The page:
“The greatest weapon against stress is our ability to choose one thought over another.”
~ William James

Good day friends! I hope this finds you enjoying a peaceful & relaxing Saturday. It sure is a beautiful one here on St. Thomas today …

So did you spend some time yesterday creating your Sanity Saver Toolkit ⁇

I for one took my own writing to heart, and got a crock pot stew going by 10AM yesterday.

Prepping dinner right alongside breakfast has a number of advantages:

  1. I’ve set myself up for success: Meaning, there is much less likelihood I’ll simply skip dinner altogether.
  2. I’m only washing dishes and countertops once a day (instead of having to clean up two messes)
  3. My kitchen is clean in the morning, because sometimes I’ll leave cleanup until the morning.
  4. I’m more likely to type up my recipe, while the modifications are fresh in my mind, and not a bunch of scribbley garbly gook that I have to try and decifer later.
  5. When my energy is waning in the late afternoon, I can use this time for less active activities, like reading or an afternoon meditation.
  6. It’s better for my health.
Click for more information on Organ Clocks & your Health.

Click for more information on Organ Clocks & your Health.

According to our organ clock, 7PM is not the best time to be putting alot of food in our stomachs.  7AM to 11AM is a much better time.   This is when the stomach and spleen are active. Between 3PM and 7PM, the water meridian is active that relates with the bladder and kidney meridian and organs. This is a natural siesta time of the day. You may notice an energetic change around 4PM. It is the most non-productive time of the day !!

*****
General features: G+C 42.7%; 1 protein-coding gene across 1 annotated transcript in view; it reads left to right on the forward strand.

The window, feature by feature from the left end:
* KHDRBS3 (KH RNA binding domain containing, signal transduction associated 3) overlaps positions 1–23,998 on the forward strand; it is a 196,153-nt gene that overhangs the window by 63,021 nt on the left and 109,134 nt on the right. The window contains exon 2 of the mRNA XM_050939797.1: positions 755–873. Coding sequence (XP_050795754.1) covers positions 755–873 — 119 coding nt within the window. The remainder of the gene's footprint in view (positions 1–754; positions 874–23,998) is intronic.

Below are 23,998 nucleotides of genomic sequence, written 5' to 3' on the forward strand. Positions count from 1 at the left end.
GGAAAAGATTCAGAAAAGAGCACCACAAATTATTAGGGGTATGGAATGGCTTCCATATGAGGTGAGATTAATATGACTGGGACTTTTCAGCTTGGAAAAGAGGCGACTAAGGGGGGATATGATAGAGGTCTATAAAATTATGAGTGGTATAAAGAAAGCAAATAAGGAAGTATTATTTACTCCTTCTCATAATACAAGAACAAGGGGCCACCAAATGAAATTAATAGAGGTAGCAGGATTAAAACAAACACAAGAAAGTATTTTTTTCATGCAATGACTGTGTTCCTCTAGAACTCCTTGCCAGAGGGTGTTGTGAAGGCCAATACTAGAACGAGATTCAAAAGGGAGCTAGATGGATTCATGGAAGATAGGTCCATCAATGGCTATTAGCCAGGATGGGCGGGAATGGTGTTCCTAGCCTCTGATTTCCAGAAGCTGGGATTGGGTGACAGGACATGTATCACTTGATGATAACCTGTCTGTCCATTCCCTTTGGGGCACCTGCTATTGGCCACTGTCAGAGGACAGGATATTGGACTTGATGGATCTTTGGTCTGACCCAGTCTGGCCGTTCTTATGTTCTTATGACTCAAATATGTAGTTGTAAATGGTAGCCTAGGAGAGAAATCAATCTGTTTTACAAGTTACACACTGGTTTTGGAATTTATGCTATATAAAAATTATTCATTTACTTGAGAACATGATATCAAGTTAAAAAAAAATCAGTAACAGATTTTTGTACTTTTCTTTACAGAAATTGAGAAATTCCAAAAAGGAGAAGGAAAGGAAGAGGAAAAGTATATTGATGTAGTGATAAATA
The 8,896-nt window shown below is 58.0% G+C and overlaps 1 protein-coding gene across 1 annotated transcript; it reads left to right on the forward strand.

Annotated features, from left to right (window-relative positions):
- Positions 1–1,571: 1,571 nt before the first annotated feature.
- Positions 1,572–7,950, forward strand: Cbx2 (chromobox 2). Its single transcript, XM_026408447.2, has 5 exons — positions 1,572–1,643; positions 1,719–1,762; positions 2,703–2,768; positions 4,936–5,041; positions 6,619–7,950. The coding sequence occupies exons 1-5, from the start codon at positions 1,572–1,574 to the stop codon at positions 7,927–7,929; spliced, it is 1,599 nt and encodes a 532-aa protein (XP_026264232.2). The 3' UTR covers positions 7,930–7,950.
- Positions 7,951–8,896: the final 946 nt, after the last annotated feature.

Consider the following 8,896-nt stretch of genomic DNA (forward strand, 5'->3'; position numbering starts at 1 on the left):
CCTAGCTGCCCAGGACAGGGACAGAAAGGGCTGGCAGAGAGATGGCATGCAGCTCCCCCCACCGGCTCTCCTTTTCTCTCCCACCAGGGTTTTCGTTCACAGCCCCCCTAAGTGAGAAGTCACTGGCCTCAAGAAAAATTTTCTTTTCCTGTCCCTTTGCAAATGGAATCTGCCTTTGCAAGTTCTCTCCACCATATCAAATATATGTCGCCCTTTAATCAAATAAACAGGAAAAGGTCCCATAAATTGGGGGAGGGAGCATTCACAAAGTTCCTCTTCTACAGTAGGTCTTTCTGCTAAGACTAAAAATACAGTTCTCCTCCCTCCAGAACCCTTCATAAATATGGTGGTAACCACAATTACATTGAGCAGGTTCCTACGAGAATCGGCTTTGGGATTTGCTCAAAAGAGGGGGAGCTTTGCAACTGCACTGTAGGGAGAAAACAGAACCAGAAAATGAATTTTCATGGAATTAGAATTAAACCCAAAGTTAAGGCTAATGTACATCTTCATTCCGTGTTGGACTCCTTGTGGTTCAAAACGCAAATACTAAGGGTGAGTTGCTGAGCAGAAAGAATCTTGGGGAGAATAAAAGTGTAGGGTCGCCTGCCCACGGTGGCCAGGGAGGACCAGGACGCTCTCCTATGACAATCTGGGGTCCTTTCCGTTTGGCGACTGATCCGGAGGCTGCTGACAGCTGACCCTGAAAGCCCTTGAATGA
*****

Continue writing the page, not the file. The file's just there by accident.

As I thought a bit more about other stress triggers, I was drawn over to a site this morning, There is an interesting little chart for self-assessment, which lists out 43 of the top Stress Triggers.

I’m happy to say that I have very few of them.   And thanks to the study of Buddhist philosophy, yoga and mindfulness meditation, my internal dialog has changed immensely. lists out 6 Thought Patterns of the Chronically Stressed:

  1. Automatic Negative Thoughts – a “glass half empty” mindset.
  2. Unpracticed Positive Thoughts – developing positivity takes lots of practice.
  3. Catastrophizing – making mountains out of molehills.
  4. Globalizing – Allowing a small failure to spread self-doubt into other domains.
  5. Resentment – replaying the past, still wanting to rewrite history.
  6. Should-ing – For most high achievers “should” is one of the most over-used words in internal dialogues.
Research shows that we need three positive thoughts to balance the power of one negative thought.  Exceeding this 3:1 ratio is key to happiness, productivity, and effectiveness.

How about you ⁇ Do any of these thought patterns sound familiar ⁇

Make it a point today to have mindfulness work for you.

Watch the inner dialog, and see what you can do to practice positivity …

Slow Cooker Dinner Last Night – Hearty Barley Stew w/ “Beefless” Croutons

Beefless-Barley-StewAs I mentioned, I got dinner going yesterday morning in less than 20 minutes.